His predecessor, Jose Valentin, was a fiery guy. What will Collins be like?

“My managing style,” he wrote, “(is) I like to let the players play. Try to line them up in the best position to succeed and let them be aggressive. Early days right now, but there are a lot of great young players in the organization, should be a good mix of young talent.”

I think TinCaps fans should be excited for Collins to come to Parkview Field. He brings high praise, a great managerial track record, experience in the Midwest League, and more than a decade of playing experience to the clubhouse, and also worked with many future TinCaps last year in Arizona. In what was a busy off-season for Padres Director of Player Development Randy Smith, Collins looks to be a great hire. Smith had to make many hires with the departure or re-assignment of many members of his minor league staff.

Former roving pitching coordinator Mike Cather, who is very popular among players, is the new pitching coach for Triple-A El Paso. Gary Jones, a former Wizards manager, who was San Diego’s minor league infield coordinator, left to become the third-base coach of the Chicago Cubs. Jones is extremely well liked around baseball, especially here in Fort Wayne. Other new hires that had to be made included the following minor league positions:

San Antonio (Double-A) Hitting Coach

Lake Elsinore (Advanced-A) Manager, Hitting Coach

Eugene (Short-Season A) Manager, Hitting Coach

Arizona League (Rookie) Manager

(For more on all of those personnel changes, take a look at the news story on Padres.com.)

Why is having the right manager important? From the outside, it might just seem like he fills out a lineup card, makes pitching change during the game, and gets after it with the umpires when he feels they’ve made a poor call. But I can tell you that it’s a lot more than that. A manager at this level has a great impact on players who are in their first or second years of professional baseball–how they carry themselves, their punctuality, their attitudes (which vary greatly with the successes and failures of a 140-game season), how they take care of their bodies, how they dress when they travel for road games–all of which are crucial, but many times unseen, aspects of having what it takes to continue rising through the ranks of professional baseball. These players come from high school or college programs where they were the best player on the team, and the rules didn’t always apply. Now, it’s once again a level playing field, and those most open to the instruction they receive at this level are most often the most likely to succeed.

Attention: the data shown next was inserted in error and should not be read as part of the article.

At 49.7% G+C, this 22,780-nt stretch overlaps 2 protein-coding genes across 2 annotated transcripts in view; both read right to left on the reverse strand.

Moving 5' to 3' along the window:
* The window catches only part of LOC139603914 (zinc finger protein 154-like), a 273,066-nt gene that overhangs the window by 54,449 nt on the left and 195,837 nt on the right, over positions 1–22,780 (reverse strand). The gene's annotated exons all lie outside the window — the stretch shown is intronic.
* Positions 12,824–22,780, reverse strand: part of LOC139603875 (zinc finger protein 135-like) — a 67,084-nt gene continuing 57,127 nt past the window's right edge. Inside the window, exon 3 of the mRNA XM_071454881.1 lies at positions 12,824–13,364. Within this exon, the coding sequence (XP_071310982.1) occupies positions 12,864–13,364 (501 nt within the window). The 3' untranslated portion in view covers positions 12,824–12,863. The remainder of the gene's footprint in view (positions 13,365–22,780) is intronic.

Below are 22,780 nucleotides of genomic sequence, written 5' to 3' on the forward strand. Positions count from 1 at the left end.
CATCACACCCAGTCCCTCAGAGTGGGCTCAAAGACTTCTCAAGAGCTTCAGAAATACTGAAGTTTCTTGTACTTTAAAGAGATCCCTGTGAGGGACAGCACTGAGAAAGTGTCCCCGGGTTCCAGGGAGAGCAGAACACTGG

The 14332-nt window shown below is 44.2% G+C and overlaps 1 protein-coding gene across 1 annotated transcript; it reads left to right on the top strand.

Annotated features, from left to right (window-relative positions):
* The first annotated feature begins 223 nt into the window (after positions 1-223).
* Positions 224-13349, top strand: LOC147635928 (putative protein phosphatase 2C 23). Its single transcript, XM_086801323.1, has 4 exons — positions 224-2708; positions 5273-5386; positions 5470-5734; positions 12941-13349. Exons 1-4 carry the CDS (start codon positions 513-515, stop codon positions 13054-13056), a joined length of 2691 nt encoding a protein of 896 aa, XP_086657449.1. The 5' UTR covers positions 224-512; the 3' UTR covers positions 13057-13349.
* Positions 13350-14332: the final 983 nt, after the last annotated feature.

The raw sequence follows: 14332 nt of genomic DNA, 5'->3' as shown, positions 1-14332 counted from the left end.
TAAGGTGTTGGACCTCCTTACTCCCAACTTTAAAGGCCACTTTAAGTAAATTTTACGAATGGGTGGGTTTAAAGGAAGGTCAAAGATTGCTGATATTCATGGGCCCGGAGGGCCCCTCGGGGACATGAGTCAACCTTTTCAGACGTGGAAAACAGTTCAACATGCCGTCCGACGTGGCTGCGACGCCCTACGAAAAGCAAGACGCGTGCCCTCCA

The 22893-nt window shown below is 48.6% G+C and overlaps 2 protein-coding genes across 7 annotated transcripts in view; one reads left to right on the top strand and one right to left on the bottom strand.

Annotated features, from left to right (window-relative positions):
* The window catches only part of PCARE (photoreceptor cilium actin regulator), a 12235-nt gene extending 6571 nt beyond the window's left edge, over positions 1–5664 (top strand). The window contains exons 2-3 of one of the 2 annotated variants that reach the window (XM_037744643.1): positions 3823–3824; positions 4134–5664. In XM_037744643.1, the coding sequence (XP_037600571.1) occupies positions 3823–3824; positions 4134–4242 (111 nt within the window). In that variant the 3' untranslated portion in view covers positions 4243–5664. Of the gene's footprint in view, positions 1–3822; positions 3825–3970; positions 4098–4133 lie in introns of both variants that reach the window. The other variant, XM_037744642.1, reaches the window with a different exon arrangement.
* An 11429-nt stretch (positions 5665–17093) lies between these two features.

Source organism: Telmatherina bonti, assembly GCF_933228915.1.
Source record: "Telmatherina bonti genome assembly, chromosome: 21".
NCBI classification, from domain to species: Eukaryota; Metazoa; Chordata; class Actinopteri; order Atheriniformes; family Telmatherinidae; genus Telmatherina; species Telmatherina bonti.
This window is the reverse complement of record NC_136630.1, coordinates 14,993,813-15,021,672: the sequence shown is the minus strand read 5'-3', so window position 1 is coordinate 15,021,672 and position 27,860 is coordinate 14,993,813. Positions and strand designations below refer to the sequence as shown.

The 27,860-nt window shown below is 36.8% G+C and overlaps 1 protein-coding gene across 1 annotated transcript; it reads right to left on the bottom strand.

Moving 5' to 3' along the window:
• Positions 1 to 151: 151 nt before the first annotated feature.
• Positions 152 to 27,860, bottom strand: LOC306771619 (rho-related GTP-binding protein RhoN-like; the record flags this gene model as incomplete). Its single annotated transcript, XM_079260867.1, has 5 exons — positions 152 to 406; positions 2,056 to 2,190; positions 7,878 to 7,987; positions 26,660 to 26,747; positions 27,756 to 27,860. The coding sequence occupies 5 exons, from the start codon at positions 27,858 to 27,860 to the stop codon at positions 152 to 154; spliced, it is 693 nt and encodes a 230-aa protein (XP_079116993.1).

As I write this on Friday, January 17th, we are just 76 days away from Opening Day 2014, when the TinCaps play host to the Great Lakes Loons. If you haven’t heard, individual tickets go on sale January 30th. If you make your purchase that day between 11 a.m. and 1 p.m. in the Suite Level Lounge at Parkview Field, we’ll even throw in lunch for free. Sounds like a good deal to me!

MUSICAL GUEST

Nappy Roots…take it away!

Thanks for reading. If you’d like to get in touch, you can reach me at Couzens@TinCaps.com or on Twitter @MikeCouzens.

MCsig